[Ger-Poland-Volhynia] Emilie Richert, Lublin area

Karl Krueger dabookk54 at yahoo.com
Sat Nov 10 02:28:58 PST 2007

Hi Barbara,
  First I would like to offer a different opinion than Dick's although I give Dick high esteem. The area you talk about remained under German control until the Russians drove them out in 1945. In the nonaggression pact Stalin allowed ethnic Germans in Polish Volhynia to be taken by Germany and Polish Volhynia then become annexed to the Soviet Union. But where your family was is west of the Bug River and thus remained under German control. All Germans from this area were resettled to Warthegau as Hitler wanted to reclaim the western stretches of Poland for Germany and keep his German arien race protected. In fact Germans as far west as around Warsaw and Piotrkow were resettled.
  My parents lived near your family but I never heard them talk about the German army coming through destroying things. But they did mention there was a Polish military that had great animosity towards Germans at this time so it is possible the Polish military could have still offered resistance to the Germans and your family might have been caught in the middle of it.
  Now to go on to records. It sounds like you have already looked into EWZ. Our Team Lublin has not yet done that region of towns you talk about. Can you give me the Stammblatt number for your family as that corner is coming up on the "to do list".
  You also mention you looked into the Lublin parish records for Emilie's birth in 1874. How did you manage that? You would have had to be at the church in Lublin to do such.
  In the upcoming December SGGEE journal there will be an article I wrote on an indexing project for the Lublin archive. The LDS digitized the entire Lublin archive in 2004 and the article describes how SGGEE is working with the church to make an index of all records on their 71 DVD collection. Ultimately this index will be searchable online and people can order records directly from the church. Please email me in private for additional information.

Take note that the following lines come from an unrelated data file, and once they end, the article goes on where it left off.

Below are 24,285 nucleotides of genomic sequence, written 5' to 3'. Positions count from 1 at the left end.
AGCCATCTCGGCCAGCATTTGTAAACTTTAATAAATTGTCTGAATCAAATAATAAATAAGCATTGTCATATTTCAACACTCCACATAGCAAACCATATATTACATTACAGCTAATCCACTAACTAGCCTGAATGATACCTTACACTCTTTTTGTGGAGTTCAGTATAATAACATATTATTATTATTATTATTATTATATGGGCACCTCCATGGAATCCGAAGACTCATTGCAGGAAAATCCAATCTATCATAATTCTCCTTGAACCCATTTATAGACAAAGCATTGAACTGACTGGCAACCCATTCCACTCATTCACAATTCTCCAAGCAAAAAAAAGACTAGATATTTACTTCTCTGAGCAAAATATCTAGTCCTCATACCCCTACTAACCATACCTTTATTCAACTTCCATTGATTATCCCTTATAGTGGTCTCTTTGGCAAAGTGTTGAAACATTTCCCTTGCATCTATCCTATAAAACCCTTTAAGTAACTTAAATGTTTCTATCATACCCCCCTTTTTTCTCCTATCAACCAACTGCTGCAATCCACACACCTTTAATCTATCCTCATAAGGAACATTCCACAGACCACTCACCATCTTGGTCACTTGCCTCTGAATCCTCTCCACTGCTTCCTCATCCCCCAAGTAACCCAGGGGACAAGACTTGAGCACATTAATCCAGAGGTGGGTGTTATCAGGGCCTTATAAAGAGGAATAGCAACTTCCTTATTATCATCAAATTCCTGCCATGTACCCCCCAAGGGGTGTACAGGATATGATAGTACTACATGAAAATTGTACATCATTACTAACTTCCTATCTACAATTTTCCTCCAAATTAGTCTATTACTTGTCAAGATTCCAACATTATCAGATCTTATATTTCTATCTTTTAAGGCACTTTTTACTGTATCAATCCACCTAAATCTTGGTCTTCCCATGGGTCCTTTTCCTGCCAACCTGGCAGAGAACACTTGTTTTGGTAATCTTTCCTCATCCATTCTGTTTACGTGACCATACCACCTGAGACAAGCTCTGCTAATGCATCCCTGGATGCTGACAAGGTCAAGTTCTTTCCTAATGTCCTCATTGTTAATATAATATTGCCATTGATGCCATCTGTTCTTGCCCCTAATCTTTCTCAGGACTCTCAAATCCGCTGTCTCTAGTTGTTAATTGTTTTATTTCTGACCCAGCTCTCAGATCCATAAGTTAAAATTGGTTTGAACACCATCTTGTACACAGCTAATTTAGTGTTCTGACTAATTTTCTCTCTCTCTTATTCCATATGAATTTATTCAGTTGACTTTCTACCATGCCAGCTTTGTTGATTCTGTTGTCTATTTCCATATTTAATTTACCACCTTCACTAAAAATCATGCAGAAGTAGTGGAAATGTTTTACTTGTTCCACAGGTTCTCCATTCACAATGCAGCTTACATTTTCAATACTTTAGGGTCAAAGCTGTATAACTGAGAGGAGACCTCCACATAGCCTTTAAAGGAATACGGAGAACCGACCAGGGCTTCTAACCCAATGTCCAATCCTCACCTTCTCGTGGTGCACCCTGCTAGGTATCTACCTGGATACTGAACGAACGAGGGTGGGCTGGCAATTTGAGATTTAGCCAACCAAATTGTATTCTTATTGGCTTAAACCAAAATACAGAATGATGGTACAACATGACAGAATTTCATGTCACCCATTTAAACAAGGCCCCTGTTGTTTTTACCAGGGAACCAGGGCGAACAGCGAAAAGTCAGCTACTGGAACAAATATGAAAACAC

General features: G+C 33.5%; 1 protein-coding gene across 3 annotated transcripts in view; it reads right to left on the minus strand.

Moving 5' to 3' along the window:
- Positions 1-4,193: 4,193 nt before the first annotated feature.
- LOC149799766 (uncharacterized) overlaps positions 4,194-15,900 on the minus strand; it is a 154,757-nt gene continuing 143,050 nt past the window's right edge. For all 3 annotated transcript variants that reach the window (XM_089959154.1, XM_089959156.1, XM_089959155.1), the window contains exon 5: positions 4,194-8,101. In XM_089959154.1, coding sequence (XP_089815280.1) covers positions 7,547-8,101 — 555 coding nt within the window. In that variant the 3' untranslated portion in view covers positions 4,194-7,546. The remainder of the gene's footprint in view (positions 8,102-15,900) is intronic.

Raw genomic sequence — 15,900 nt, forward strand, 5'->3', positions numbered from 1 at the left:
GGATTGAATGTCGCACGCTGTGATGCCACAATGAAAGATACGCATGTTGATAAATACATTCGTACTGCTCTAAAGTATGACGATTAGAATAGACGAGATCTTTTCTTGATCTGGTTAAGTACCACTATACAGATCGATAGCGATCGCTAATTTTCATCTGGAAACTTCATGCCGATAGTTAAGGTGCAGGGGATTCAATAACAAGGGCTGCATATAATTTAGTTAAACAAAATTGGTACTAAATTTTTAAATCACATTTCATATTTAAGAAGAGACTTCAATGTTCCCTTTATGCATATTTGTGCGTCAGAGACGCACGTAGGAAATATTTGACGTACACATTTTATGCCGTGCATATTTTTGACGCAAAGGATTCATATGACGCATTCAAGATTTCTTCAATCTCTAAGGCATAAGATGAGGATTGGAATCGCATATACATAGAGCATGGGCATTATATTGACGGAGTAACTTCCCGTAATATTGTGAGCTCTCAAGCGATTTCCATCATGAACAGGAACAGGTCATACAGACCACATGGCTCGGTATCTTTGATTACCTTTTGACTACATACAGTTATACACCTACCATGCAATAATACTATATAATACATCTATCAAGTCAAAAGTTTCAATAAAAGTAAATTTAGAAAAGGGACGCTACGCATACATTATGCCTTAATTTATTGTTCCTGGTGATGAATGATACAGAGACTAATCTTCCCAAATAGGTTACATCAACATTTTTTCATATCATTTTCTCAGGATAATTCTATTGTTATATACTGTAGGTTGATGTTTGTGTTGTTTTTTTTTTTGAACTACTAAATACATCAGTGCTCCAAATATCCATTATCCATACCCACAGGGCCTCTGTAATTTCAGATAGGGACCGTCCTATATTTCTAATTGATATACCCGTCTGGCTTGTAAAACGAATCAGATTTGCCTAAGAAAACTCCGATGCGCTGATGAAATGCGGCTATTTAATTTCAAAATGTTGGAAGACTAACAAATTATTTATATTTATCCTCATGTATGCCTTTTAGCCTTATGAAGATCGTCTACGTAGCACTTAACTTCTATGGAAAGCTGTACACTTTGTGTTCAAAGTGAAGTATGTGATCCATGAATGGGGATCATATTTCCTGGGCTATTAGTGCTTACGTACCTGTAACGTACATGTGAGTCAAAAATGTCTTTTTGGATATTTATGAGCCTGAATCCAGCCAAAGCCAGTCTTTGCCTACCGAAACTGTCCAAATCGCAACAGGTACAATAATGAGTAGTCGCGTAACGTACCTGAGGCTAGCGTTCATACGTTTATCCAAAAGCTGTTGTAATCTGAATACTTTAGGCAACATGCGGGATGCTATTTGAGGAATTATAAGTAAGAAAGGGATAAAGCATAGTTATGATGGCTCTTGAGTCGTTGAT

Richard Stein <ra_stein at telus.net> wrote:
  Hi Barbara,

Sorry, I can't help you with your question about where to find records -
possibly others can. However, it must have been the Russian army, rather
than the German army, that came through in September 1939. Chelm is in
Lublin province which was annexed by Russia in September 1939. This is
confirmed by the fact that your Treichel family was resettled to the part of
Poland annexed by Germany.

Dick Stein

----- Original Message -----
From: "Barb Nakahara" 
Sent: Friday, November 09, 2007 6:11 PM
Subject: [Ger-Poland-Volhynia] Emilie Richert, Lublin area

> Dear listers
> I am looking for information on my grandmother Emlie Richert
> married to Ludwik Treichel. I have a resettlement record for the family of
> Ludwik Treichel, on which she is listed a Emelia Treichel born Rechert,
> daughter of Wilhelm, and Karolina Lucht, born 18 December 1874 in Ludwiki,
> gm Cycow. Oral history lists Karolina Locht as Emilie's step mother as
> opposed to birth mother. Emilie and Ludwik's children were all born in
> Chelm province, starting with the oldest in March 1897. I have searched
> Lublin parish records but did not find an Emilie Richert born in 1874.
> Where should I look for a record of her birth or marriage?
> In September 1939 the family was living in Lowcza, Chelm.
> the German army came through all the buildings on the Treichel farm were
> burned down. Emilie who was crippled was carried from the burning house
> an underground bunker where she died. Family members who remember that day
> seem to think that she was given a hasty burial right there, however the
> neighbors who shared that bunker are of the opinion that order was
> quickly and that she would have been given a proper burial, possibly at a
> small Luthern cemetery south of nearby Piaski. If there is any record of
> this death, where should I look for it??
> Barbara Nakahara
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